For instance, we designed our Visual Latin product on this principle. It has three different locations and all the teaching segments are less than 15 minutes each. But to do a lesson, a student has to go through 3 videos interspersed with 3 things to read or write. This actually incorporates different modalities for learning – but that’s not absolutely necessary, just nice if it’s available.
Ask Other Moms What Worked with Their Kids
It’s nice when you can get some real-world recommendations. We did this with “Math-U-See.” Our girls were struggling with math using a different product, and we asked some moms who had used it. A few really loved it. We, therefore, thought we’d try it out (see point 4). But we did get some great feedback on it.
This is harder to do with new curriculum but is great for older materials. One of the other great things about “Math-U-See” is that it’s obvious Mr. Demme loves what he’s teaching. Furthermore, his videos are not too long. Even though the videos are pretty old now (they are on a 4:3 ratio; that’s the older screen size from 1990’s), they have held up since the teaching is great. “Math-U-See” has taught tens of thousands of kids (if not more) how to do math. It clearly works.
Try it Out Before You Buy It
Look for companies that let you download a few lessons to try out a class. We started doing this at the start with all our products and continue to do it. Every week moms are downloading free economics lessons, history lessons, vocabulary lessons, and more.
Get a few lessons and see how they work. After all, what one child enjoyed might be annoying to your child, or vice versa.
Furthermore, it’s hard to know how a product works without trying it. We give away at least two full lessons, including books, etc. to let moms and kids try things out. Or, if you can’t try it out, see if the company has a return policy. We implemented a full return guarantee for moms, and I think a lot of other companies have, too.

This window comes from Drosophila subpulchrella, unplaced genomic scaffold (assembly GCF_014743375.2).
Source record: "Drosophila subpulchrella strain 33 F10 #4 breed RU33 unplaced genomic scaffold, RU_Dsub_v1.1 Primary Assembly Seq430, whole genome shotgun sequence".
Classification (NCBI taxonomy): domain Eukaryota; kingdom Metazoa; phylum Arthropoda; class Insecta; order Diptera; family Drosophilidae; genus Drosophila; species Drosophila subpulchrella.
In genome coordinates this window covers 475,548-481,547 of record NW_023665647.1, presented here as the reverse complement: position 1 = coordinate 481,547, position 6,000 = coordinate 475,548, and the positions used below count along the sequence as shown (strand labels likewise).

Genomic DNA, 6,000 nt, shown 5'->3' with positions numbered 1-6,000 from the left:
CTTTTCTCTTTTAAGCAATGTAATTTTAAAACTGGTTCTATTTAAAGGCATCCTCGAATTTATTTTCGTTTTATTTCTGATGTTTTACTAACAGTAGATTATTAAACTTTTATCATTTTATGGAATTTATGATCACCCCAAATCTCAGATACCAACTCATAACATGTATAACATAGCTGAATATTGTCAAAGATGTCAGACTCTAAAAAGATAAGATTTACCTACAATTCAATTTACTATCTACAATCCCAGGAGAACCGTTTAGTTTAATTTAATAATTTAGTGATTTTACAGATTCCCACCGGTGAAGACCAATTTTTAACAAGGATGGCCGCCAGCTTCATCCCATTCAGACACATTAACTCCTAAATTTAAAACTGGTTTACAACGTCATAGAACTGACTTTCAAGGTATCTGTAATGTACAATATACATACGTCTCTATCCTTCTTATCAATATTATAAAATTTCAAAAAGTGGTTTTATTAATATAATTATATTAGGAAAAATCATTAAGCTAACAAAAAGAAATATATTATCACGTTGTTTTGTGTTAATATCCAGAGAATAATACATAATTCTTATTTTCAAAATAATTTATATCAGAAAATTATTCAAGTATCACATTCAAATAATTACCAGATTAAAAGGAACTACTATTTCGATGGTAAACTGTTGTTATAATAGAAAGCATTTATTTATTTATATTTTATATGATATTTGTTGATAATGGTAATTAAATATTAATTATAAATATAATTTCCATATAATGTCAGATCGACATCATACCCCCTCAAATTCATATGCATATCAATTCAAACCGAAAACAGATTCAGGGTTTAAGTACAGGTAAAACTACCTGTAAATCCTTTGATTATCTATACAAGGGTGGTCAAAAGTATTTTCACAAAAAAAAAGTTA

When my wife had to pay for things and then put it on a shelf when it didn’t work, that got expensive. Homeschooling moms often don’t have a lot of money to work with, so the least we can do is to make sure that something is a good fit and not require people to pay for it if they can’t use it.
Of course, trying it out for free is even better.
If Your Kids Enjoy It, Get It
Enjoyment is such an important part of education. If you are trying out a lesson, and you think it’s great, but your children are bored with it, you may want to keep looking for something else. Yes, there are times when they are bored with everything – it may just be their problem.
But if it is possible to find something that they like, it’s certainly worth trying out a lot of different things. We found with our history program that kids really enjoyed Dave Raymond’s teaching. He actually teaches here locally near Nashville, Tennessee, and kids love him here, so it was good to see how that enjoyment transferred to video.
In closing, I realize that video curriculum is not a perfect solution for everyone. It’s worth watching your kids to see how they respond to videos as an educational tool. If you see their eyes wandering or they look like they aren’t getting it, then perhaps you should look for a local co-op or a personal tutor. Some children just don’t retain video instruction well.
But for many kids, a video is an effective way to learn. And it’s certainly a big help to moms. The key, however, is making sure that you get something that is going to work well for both of you.
Tell me, which of these tips have you put into practice? What video curriculum have you used for your homeschooling?